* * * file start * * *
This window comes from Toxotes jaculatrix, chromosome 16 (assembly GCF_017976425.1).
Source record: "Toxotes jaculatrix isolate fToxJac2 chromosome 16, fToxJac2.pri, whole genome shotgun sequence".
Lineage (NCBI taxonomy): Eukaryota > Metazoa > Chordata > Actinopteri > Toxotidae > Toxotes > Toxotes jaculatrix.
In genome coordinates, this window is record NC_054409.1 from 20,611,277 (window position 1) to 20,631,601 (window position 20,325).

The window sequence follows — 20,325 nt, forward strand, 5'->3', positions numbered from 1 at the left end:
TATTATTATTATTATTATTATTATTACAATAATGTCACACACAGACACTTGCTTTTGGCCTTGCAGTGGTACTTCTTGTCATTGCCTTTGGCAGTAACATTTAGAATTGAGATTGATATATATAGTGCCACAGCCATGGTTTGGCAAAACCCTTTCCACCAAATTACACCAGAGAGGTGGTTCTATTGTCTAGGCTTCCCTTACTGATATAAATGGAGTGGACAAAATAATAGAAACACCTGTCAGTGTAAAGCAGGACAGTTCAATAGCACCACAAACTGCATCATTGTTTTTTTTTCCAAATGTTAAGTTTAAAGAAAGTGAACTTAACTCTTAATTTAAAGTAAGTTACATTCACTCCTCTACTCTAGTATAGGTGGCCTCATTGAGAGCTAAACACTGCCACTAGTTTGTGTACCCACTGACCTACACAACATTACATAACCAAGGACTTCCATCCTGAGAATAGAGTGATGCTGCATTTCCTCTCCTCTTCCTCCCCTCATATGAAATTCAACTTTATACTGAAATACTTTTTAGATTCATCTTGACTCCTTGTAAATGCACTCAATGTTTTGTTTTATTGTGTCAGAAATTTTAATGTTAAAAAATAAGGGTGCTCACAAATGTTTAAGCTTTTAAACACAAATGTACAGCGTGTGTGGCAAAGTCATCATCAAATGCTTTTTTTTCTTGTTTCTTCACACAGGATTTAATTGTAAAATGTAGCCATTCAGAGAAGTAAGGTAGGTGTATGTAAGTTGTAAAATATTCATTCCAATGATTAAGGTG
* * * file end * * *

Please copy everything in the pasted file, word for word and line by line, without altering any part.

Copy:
This window comes from Toxotes jaculatrix, chromosome 16 (assembly GCF_017976425.1).
Source record: "Toxotes jaculatrix isolate fToxJac2 chromosome 16, fToxJac2.pri, whole genome shotgun sequence".
Lineage (NCBI taxonomy): Eukaryota > Metazoa > Chordata > Actinopteri > Toxotidae > Toxotes > Toxotes jaculatrix.
In genome coordinates, this window is record NC_054409.1 from 20,611,277 (window position 1) to 20,631,601 (window position 20,325).

The window sequence follows — 20,325 nt, forward strand, 5'->3', positions numbered from 1 at the left end:
TATTATTATTATTATTATTATTATTACAATAATGTCACACACAGACACTTGCTTTTGGCCTTGCAGTGGTACTTCTTGTCATTGCCTTTGGCAGTAACATTTAGAATTGAGATTGATATATATAGTGCCACAGCCATGGTTTGGCAAAACCCTTTCCACCAAATTACACCAGAGAGGTGGTTCTATTGTCTAGGCTTCCCTTACTGATATAAATGGAGTGGACAAAATAATAGAAACACCTGTCAGTGTAAAGCAGGACAGTTCAATAGCACCACAAACTGCATCATTGTTTTTTTTTCCAAATGTTAAGTTTAAAGAAAGTGAACTTAACTCTTAATTTAAAGTAAGTTACATTCACTCCTCTACTCTAGTATAGGTGGCCTCATTGAGAGCTAAACACTGCCACTAGTTTGTGTACCCACTGACCTACACAACATTACATAACCAAGGACTTCCATCCTGAGAATAGAGTGATGCTGCATTTCCTCTCCTCTTCCTCCCCTCATATGAAATTCAACTTTATACTGAAATACTTTTTAGATTCATCTTGACTCCTTGTAAATGCACTCAATGTTTTGTTTTATTGTGTCAGAAATTTTAATGTTAAAAAATAAGGGTGCTCACAAATGTTTAAGCTTTTAAACACAAATGTACAGCGTGTGTGGCAAAGTCATCATCAAATGCTTTTTTTTCTTGTTTCTTCACACAGGATTTAATTGTAAAATGTAGCCATTCAGAGAAGTAAGGTAGGTGTATGTAAGTTGTAAAATATTCATTCCAATGATTAAGGTG